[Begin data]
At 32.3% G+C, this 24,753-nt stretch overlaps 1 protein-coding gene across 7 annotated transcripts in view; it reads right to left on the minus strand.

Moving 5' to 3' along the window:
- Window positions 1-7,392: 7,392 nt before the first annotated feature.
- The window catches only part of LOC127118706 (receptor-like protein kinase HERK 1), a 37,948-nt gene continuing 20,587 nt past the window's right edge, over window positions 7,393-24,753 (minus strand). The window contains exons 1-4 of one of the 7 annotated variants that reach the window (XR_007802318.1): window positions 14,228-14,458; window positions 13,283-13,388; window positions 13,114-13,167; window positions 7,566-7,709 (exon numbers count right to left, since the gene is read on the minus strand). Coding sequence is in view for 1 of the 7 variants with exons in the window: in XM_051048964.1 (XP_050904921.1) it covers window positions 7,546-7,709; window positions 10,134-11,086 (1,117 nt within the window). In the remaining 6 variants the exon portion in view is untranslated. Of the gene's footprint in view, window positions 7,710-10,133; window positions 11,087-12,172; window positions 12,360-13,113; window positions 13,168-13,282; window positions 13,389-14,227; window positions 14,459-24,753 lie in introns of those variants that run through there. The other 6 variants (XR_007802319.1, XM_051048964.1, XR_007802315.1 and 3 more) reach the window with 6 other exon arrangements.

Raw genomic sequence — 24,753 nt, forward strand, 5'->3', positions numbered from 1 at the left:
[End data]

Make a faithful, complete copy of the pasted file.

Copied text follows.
At 32.3% G+C, this 24,753-nt stretch overlaps 1 protein-coding gene across 7 annotated transcripts in view; it reads right to left on the minus strand.

Moving 5' to 3' along the window:
- Window positions 1-7,392: 7,392 nt before the first annotated feature.
- The window catches only part of LOC127118706 (receptor-like protein kinase HERK 1), a 37,948-nt gene continuing 20,587 nt past the window's right edge, over window positions 7,393-24,753 (minus strand). The window contains exons 1-4 of one of the 7 annotated variants that reach the window (XR_007802318.1): window positions 14,228-14,458; window positions 13,283-13,388; window positions 13,114-13,167; window positions 7,566-7,709 (exon numbers count right to left, since the gene is read on the minus strand). Coding sequence is in view for 1 of the 7 variants with exons in the window: in XM_051048964.1 (XP_050904921.1) it covers window positions 7,546-7,709; window positions 10,134-11,086 (1,117 nt within the window). In the remaining 6 variants the exon portion in view is untranslated. Of the gene's footprint in view, window positions 7,710-10,133; window positions 11,087-12,172; window positions 12,360-13,113; window positions 13,168-13,282; window positions 13,389-14,227; window positions 14,459-24,753 lie in introns of those variants that run through there. The other 6 variants (XR_007802319.1, XM_051048964.1, XR_007802315.1 and 3 more) reach the window with 6 other exon arrangements.

Raw genomic sequence — 24,753 nt, forward strand, 5'->3', positions numbered from 1 at the left: